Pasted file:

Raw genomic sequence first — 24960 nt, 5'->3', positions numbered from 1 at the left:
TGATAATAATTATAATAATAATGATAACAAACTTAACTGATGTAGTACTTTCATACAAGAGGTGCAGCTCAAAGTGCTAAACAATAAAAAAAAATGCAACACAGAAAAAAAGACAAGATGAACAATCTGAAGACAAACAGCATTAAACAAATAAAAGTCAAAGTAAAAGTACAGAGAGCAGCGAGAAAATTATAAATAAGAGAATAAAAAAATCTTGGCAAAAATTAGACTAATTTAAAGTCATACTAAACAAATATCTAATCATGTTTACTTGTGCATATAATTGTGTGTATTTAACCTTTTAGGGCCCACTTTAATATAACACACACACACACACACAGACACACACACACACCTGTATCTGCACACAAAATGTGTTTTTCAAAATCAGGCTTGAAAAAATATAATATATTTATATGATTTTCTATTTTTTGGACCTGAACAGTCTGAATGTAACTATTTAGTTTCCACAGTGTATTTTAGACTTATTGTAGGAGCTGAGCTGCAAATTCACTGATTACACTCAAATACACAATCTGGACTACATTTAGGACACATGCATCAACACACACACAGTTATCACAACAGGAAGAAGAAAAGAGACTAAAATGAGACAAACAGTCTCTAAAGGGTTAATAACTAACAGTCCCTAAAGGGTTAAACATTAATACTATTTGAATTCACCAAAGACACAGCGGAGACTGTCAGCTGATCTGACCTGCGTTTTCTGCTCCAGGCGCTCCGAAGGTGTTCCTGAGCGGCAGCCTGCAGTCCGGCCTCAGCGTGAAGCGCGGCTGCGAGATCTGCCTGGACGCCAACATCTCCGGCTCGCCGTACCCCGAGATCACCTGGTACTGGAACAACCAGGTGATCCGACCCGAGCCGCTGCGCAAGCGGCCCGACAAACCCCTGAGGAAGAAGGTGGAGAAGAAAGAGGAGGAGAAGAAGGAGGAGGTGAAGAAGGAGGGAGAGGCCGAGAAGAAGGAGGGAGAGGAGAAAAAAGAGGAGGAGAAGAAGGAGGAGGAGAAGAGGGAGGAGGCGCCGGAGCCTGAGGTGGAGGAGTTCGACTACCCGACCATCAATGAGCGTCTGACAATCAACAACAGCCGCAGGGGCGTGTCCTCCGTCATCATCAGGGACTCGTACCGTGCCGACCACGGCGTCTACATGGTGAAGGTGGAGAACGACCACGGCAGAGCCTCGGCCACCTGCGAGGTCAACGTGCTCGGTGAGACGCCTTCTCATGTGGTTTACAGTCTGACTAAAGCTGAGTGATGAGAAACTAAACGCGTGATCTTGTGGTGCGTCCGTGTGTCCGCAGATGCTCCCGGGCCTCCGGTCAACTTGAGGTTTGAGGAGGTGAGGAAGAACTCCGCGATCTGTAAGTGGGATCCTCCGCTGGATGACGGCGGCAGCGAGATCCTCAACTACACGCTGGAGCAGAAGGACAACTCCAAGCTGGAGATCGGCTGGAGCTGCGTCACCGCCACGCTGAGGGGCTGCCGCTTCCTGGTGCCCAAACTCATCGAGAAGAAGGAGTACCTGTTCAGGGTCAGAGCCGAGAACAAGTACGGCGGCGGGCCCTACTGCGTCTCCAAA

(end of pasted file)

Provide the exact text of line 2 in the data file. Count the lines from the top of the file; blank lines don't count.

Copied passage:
TGATAATAATTATAATAATAATGATAACAAACTTAACTGATGTAGTACTTTCATACAAGAGGTGCAGCTCAAAGTGCTAAACAATAAAAAAAAATGCAACACAGAAAAAAAGACAAGATGAACAATCTGAAGACAAACAGCATTAAACAAATAAAAGTCAAAGTAAAAGTACAGAGAGCAGCGAGAAAATTATAAATAAGAGAATAAAAAAATCTTGGCAAAAATTAGACTAATTTAAAGTCATACTAAACAAATATCTAATCATGTTTACTTGTGCATATAATTGTGTGTATTTAACCTTTTAGGGCCCACTTTAATATAACACACACACACACACACAGACACACACACACACCTGTATCTGCACACAAAATGTGTTTTTCAAAATCAGGCTTGAAAAAATATAATATATTTATATGATTTTCTATTTTTTGGACCTGAACAGTCTGAATGTAACTATTTAGTTTCCACAGTGTATTTTAGACTTATTGTAGGAGCTGAGCTGCAAATTCACTGATTACACTCAAATACACAATCTGGACTACATTTAGGACACATGCATCAACACACACACAGTTATCACAACAGGAAGAAGAAAAGAGACTAAAATGAGACAAACAGTCTCTAAAGGGTTAATAACTAACAGTCCCTAAAGGGTTAAACATTAATACTATTTGAATTCACCAAAGACACAGCGGAGACTGTCAGCTGATCTGACCTGCGTTTTCTGCTCCAGGCGCTCCGAAGGTGTTCCTGAGCGGCAGCCTGCAGTCCGGCCTCAGCGTGAAGCGCGGCTGCGAGATCTGCCTGGACGCCAACATCTCCGGCTCGCCGTACCCCGAGATCACCTGGTACTGGAACAACCAGGTGATCCGACCCGAGCCGCTGCGCAAGCGGCCCGACAAACCCCTGAGGAAGAAGGTGGAGAAGAAAGAGGAGGAGAAGAAGGAGGAGGTGAAGAAGGAGGGAGAGGCCGAGAAGAAGGAGGGAGAGGAGAAAAAAGAGGAGGAGAAGAAGGAGGAGGAGAAGAGGGAGGAGGCGCCGGAGCCTGAGGTGGAGGAGTTCGACTACCCGACCATCAATGAGCGTCTGACAATCAACAACAGCCGCAGGGGCGTGTCCTCCGTCATCATCAGGGACTCGTACCGTGCCGACCACGGCGTCTACATGGTGAAGGTGGAGAACGACCACGGCAGAGCCTCGGCCACCTGCGAGGTCAACGTGCTCGGTGAGACGCCTTCTCATGTGGTTTACAGTCTGACTAAAGCTGAGTGATGAGAAACTAAACGCGTGATCTTGTGGTGCGTCCGTGTGTCCGCAGATGCTCCCGGGCCTCCGGTCAACTTGAGGTTTGAGGAGGTGAGGAAGAACTCCGCGATCTGTAAGTGGGATCCTCCGCTGGATGACGGCGGCAGCGAGATCCTCAACTACACGCTGGAGCAGAAGGACAACTCCAAGCTGGAGATCGGCTGGAGCTGCGTCACCGCCACGCTGAGGGGCTGCCGCTTCCTGGTGCCCAAACTCATCGAGAAGAAGGAGTACCTGTTCAGGGTCAGAGCCGAGAACAAGTACGGCGGCGGGCCCTACTGCGTCTCCAAA